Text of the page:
Newly disclosed records have revealed that the Food and Drug Administration (FDA) engaged in a broad surveillance program designed to capture the private emails of their own disgruntled scientists. The program began innocently enough as an effort to prevent classified information from being leaked out of the agency, but eventually resulted in the creation of something of an "enemies list" that was targeted for inappropriate surveillance.
The entire saga began when six FDA scientists took issue with the way the FDA's medical approval bureau approved mammogram and colonoscopy machines that were later revealed to expose patients to dangerous levels of radiation. Claims made by the disapproving scientist were plausible enough that they prompted a government review into the agency's approval process due to "A substantial and specific danger to public safety."
Regardless of the validity of their claims, the FDA decided that these six scientists might expose the trade secrets of the companies who manufactured the dangerous devices in question, information that is considered proprietary and not for public consumption. As a result, they began monitoring not only the email communications of their employees, but also of journalists and members of Congress with whom the employees were sharing their concerns. Eventually, the FDA had a surveillance list that included 21 individuals, among them their own scientists, outside medical researchers, Congressional officials and journalists. They used special spyware sold by SpectorSoft to conduct their surveillance operations.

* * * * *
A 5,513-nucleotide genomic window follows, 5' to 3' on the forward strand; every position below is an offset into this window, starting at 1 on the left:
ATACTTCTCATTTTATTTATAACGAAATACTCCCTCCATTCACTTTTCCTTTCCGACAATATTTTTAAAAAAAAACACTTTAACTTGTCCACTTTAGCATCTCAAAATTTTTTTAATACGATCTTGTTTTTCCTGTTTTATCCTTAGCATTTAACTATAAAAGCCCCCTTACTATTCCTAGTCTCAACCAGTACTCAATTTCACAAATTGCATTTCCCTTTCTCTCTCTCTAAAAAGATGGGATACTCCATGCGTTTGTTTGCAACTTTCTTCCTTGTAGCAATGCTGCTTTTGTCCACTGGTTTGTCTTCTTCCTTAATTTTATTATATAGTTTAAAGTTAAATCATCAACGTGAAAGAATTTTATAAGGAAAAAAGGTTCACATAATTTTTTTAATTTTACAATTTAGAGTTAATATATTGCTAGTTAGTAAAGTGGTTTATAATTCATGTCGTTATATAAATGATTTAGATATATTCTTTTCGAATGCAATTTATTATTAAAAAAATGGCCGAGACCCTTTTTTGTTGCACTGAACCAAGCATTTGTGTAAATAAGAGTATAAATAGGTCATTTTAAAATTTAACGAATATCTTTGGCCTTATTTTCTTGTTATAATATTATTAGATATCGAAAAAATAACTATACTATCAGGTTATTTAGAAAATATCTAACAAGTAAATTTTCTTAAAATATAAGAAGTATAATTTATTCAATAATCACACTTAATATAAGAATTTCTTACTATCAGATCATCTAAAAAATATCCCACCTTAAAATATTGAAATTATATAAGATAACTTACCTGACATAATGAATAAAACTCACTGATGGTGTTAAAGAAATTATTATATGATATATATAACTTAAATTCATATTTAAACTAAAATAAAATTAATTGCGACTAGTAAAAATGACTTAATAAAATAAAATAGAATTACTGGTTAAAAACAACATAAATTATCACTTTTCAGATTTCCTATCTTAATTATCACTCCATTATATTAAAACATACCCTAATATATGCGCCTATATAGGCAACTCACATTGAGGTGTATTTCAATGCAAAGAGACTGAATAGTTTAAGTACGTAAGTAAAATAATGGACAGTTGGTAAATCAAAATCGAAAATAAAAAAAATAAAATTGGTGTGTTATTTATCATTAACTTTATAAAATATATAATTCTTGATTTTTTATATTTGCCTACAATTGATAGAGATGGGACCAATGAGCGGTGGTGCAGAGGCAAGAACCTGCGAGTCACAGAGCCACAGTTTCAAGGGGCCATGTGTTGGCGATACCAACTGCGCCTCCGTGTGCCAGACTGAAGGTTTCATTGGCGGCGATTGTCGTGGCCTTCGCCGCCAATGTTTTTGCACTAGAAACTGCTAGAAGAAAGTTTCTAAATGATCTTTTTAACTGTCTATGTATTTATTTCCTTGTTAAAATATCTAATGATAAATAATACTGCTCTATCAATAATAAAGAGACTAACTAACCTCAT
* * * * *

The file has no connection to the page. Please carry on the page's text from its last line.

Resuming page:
Ironically, it was their own mishandling of the spy campaign that achieved what they were trying to avoid: the exposure of device manufacturers' trade secrets. A contractor hired by the FDA to manage the data collected from the surveillance posted much of it on a publicly searchable website—whether or not the act was inadvertent is still unclear. What is clear is that, when that happened, the FDA exposed trade secrets as well as other confidential information, like attorney-client communications, and in doing so, may have violated privacy laws.
The surveillance is currently the subject of a lawsuit; of the six scientists being monitored, four were fired from the agency. They claim they were let go because the FDA intercepted emails they sent to members of Congress, reporting on their concerns about the safety of devices being approved by the agency.
Several of the members of Congress included in the surveillance campaign find this last fact particularly troubling. Senator Charles Grassley, whose email correspondences with FDA scientists were included in the spy-op, said of the FDA's actions, "the FDA is discouraging whistleblowers," which is illegal under the federal False Claims Acts. Now it remains to be seen whether any FDA officials will be punished for their role in the operation.